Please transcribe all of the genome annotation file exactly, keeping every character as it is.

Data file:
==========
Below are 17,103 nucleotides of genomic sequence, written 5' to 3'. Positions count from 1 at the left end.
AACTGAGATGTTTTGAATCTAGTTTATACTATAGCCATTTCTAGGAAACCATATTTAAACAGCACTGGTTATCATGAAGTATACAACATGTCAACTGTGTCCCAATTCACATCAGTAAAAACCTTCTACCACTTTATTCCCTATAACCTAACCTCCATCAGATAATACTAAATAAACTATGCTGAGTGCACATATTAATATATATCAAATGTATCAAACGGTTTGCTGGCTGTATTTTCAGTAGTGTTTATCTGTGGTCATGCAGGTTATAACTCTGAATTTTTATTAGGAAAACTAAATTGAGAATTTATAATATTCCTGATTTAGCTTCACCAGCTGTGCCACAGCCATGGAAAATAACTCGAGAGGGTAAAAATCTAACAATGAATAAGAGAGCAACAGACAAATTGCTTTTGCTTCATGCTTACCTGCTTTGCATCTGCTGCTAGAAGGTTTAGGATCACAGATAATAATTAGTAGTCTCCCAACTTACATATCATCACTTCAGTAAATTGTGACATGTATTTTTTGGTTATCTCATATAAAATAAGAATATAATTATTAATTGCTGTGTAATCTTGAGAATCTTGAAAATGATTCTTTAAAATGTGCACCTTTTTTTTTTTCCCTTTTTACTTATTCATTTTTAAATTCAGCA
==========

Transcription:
Below are 17,103 nucleotides of genomic sequence, written 5' to 3'. Positions count from 1 at the left end.
AACTGAGATGTTTTGAATCTAGTTTATACTATAGCCATTTCTAGGAAACCATATTTAAACAGCACTGGTTATCATGAAGTATACAACATGTCAACTGTGTCCCAATTCACATCAGTAAAAACCTTCTACCACTTTATTCCCTATAACCTAACCTCCATCAGATAATACTAAATAAACTATGCTGAGTGCACATATTAATATATATCAAATGTATCAAACGGTTTGCTGGCTGTATTTTCAGTAGTGTTTATCTGTGGTCATGCAGGTTATAACTCTGAATTTTTATTAGGAAAACTAAATTGAGAATTTATAATATTCCTGATTTAGCTTCACCAGCTGTGCCACAGCCATGGAAAATAACTCGAGAGGGTAAAAATCTAACAATGAATAAGAGAGCAACAGACAAATTGCTTTTGCTTCATGCTTACCTGCTTTGCATCTGCTGCTAGAAGGTTTAGGATCACAGATAATAATTAGTAGTCTCCCAACTTACATATCATCACTTCAGTAAATTGTGACATGTATTTTTTGGTTATCTCATATAAAATAAGAATATAATTATTAATTGCTGTGTAATCTTGAGAATCTTGAAAATGATTCTTTAAAATGTGCACCTTTTTTTTTTTCCCTTTTTACTTATTCATTTTTAAATTCAGCA